Well, it’s been a couple of weeks since the IPCC report on Climate Change was released. If you follow current events at all you probably have heard some of the alarming results of this report - rapid ocean rise, shrinking habitats and resources, increased wildfires, farming crises…and all within the next 20-40 years...it’s scary. If you are not aware, please see the links below, and at the very least take a look at the linked NYTimes article which summarizes the impending global crisis, which is coming much faster than scientists anticipated even just a few years ago.
Given the dire results of this report, and Bash the Trash’s mission of addressing environmental issues, it is now important for us to review our message, consider possible changes to that message, and implement the changes during this current performance season. Not only is it vital for us to always keep on top of new research and reflect that in our shows, it is also good for our clients to see us keeping the show fresh and using the most recent information. We also want to anticipate changes we foresee in the recycling program to keep that message current as well, more on that later.
One of the scariest results of the IPCC report has been the echoing silence after its release. One would think that a clarion call warning of impending momentous changes would galvanize the world to address the issues…
So here is what Bash the Trash is going to do, in our own limited way. Over the next few months we are going to begin working through script changes in the environmental content of our shows to reflect the new research and the new realities. We don’t mind moving with some deliberation on these changes, but by the time we hit the Earth Day rush in 2019 we want be sure that the environmental information in ALL of our shows is thoroughly overhauled, and we are no longer giving outdated or no-longer-relevant information.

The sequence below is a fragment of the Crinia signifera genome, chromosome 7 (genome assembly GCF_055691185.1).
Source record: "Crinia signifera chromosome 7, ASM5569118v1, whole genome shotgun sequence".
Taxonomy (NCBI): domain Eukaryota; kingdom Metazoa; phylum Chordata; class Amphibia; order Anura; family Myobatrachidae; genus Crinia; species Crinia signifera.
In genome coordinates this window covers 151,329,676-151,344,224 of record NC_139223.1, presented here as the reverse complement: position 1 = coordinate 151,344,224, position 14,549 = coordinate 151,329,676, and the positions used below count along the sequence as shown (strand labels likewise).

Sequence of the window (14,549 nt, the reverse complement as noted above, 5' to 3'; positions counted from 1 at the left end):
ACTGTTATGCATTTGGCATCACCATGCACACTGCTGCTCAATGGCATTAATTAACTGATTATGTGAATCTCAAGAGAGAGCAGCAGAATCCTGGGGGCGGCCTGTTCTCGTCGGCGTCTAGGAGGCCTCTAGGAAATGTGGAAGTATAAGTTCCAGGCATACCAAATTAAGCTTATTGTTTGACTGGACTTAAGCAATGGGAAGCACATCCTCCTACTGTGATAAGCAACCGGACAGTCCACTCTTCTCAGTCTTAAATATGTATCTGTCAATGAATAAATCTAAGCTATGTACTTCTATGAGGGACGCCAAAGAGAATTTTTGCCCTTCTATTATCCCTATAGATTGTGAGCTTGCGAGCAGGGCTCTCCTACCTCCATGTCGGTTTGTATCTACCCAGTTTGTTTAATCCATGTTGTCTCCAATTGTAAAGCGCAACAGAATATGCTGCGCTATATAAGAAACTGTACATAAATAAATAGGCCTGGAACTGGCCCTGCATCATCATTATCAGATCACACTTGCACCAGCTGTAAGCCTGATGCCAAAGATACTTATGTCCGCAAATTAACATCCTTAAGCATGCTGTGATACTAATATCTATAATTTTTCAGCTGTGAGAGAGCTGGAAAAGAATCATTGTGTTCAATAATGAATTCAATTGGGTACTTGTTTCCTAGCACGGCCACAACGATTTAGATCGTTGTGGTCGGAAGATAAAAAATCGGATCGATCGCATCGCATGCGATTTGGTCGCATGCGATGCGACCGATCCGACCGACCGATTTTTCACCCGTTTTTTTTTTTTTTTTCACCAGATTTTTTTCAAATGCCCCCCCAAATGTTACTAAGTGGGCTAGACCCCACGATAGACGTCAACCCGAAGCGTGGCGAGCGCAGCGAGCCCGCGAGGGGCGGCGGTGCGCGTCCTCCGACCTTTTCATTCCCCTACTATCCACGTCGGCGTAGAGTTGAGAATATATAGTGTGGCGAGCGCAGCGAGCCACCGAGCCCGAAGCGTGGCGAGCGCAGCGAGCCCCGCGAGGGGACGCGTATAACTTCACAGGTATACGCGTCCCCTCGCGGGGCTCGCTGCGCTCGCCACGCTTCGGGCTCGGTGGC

As for recycling, we are going to begin to emphasize the fact that the 3 Rs (Reduce Reuse Recycle) are deliberately put in that order to emphasize which has the most and least impact on the environment. In Reduce, you don’t introduce new stuff to the ecosystem, so no impact; in Reuse, you still have to create a product, but you use it again, either for the original purpose, or repurposed; Recycling has the most impact on the environment because of the amount of energy needed (and carbon dioxide released) in order to to truck the stuff around, enact the chemical change necessary, melt the plastic, pulp the paper, and so forth.
Not only that, but there is a much shorter-term problem with recycling right now. Recently China and several other countries stopped accepting plastic waste from the US. The bulk of our recycled stuff had previously gone to these countries. So right now recycled stuff is basically being stored in warehouses, dumped into landfills, or the recycling programs are being temporarily halted. https://www.nytimes.com/2018/05/29/climate/recycling-landfills-plastic-papers.html And we’ve seen recycling programs become the butt of late night comedian jokes, which is telling…
Performance-wise, as always, there are a zillion considerations about how to address these extremely alarming findings - especially with the climate change issues - with an audience of students and families, so we are going to be looking at that carefully. Much will depend on how old the kids are.
Here's the full report if you feel like diving in:
Here’s the summary for policy makers if you want to skim the highlights:
And if you don’t feel like reading either of the above here is NYTimes article with a precis:
We want to hear your thoughts about these issues (please at least skim the report and/or read the articles first…), and how we might begin to incorporate these new ideas into our shows, not only here in NY, but also in the Detroit, Boston and LA groups.
Again, these things don’t have to be enacted in full immediately, but we have to start roading new scripts and presentation points so that things fall into place soon. Our message is more important now than ever before, and we have the scientific data to back it up. Let’s see if we can’t push harder on this issue.
John & Carina